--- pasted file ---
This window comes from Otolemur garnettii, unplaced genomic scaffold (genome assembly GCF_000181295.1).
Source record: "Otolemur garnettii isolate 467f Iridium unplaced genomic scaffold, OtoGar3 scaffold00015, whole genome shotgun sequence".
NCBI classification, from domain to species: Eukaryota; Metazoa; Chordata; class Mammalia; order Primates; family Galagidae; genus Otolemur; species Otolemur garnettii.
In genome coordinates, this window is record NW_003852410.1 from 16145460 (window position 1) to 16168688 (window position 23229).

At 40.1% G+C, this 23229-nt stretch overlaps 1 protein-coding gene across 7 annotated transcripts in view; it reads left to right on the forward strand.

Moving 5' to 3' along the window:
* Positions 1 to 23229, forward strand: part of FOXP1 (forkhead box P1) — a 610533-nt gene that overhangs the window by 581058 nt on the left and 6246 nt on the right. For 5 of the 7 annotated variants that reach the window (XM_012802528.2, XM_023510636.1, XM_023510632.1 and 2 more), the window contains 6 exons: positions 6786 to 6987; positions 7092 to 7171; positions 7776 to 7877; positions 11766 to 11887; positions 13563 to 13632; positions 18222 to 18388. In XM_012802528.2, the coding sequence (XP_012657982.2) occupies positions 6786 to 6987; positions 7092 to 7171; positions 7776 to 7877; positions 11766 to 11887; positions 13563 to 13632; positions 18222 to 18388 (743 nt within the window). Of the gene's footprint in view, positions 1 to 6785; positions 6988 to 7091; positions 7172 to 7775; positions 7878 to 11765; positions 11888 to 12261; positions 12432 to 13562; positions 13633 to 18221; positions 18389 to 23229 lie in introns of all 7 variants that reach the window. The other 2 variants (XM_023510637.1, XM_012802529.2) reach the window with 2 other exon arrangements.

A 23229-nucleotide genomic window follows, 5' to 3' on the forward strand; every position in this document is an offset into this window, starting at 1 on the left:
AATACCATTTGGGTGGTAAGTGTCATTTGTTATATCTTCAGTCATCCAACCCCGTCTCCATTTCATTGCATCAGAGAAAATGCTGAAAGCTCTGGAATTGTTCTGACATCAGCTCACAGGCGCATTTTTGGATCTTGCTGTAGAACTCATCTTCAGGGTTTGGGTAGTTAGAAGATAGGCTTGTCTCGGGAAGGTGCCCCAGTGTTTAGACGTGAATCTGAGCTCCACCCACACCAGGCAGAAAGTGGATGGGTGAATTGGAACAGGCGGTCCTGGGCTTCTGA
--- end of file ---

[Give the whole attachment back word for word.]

This window comes from Otolemur garnettii, unplaced genomic scaffold (genome assembly GCF_000181295.1).
Source record: "Otolemur garnettii isolate 467f Iridium unplaced genomic scaffold, OtoGar3 scaffold00015, whole genome shotgun sequence".
NCBI classification, from domain to species: Eukaryota; Metazoa; Chordata; class Mammalia; order Primates; family Galagidae; genus Otolemur; species Otolemur garnettii.
In genome coordinates, this window is record NW_003852410.1 from 16145460 (window position 1) to 16168688 (window position 23229).

At 40.1% G+C, this 23229-nt stretch overlaps 1 protein-coding gene across 7 annotated transcripts in view; it reads left to right on the forward strand.

Moving 5' to 3' along the window:
* Positions 1 to 23229, forward strand: part of FOXP1 (forkhead box P1) — a 610533-nt gene that overhangs the window by 581058 nt on the left and 6246 nt on the right. For 5 of the 7 annotated variants that reach the window (XM_012802528.2, XM_023510636.1, XM_023510632.1 and 2 more), the window contains 6 exons: positions 6786 to 6987; positions 7092 to 7171; positions 7776 to 7877; positions 11766 to 11887; positions 13563 to 13632; positions 18222 to 18388. In XM_012802528.2, the coding sequence (XP_012657982.2) occupies positions 6786 to 6987; positions 7092 to 7171; positions 7776 to 7877; positions 11766 to 11887; positions 13563 to 13632; positions 18222 to 18388 (743 nt within the window). Of the gene's footprint in view, positions 1 to 6785; positions 6988 to 7091; positions 7172 to 7775; positions 7878 to 11765; positions 11888 to 12261; positions 12432 to 13562; positions 13633 to 18221; positions 18389 to 23229 lie in introns of all 7 variants that reach the window. The other 2 variants (XM_023510637.1, XM_012802529.2) reach the window with 2 other exon arrangements.

A 23229-nucleotide genomic window follows, 5' to 3' on the forward strand; every position in this document is an offset into this window, starting at 1 on the left:
AATACCATTTGGGTGGTAAGTGTCATTTGTTATATCTTCAGTCATCCAACCCCGTCTCCATTTCATTGCATCAGAGAAAATGCTGAAAGCTCTGGAATTGTTCTGACATCAGCTCACAGGCGCATTTTTGGATCTTGCTGTAGAACTCATCTTCAGGGTTTGGGTAGTTAGAAGATAGGCTTGTCTCGGGAAGGTGCCCCAGTGTTTAGACGTGAATCTGAGCTCCACCCACACCAGGCAGAAAGTGGATGGGTGAATTGGAACAGGCGGTCCTGGGCTTCTGA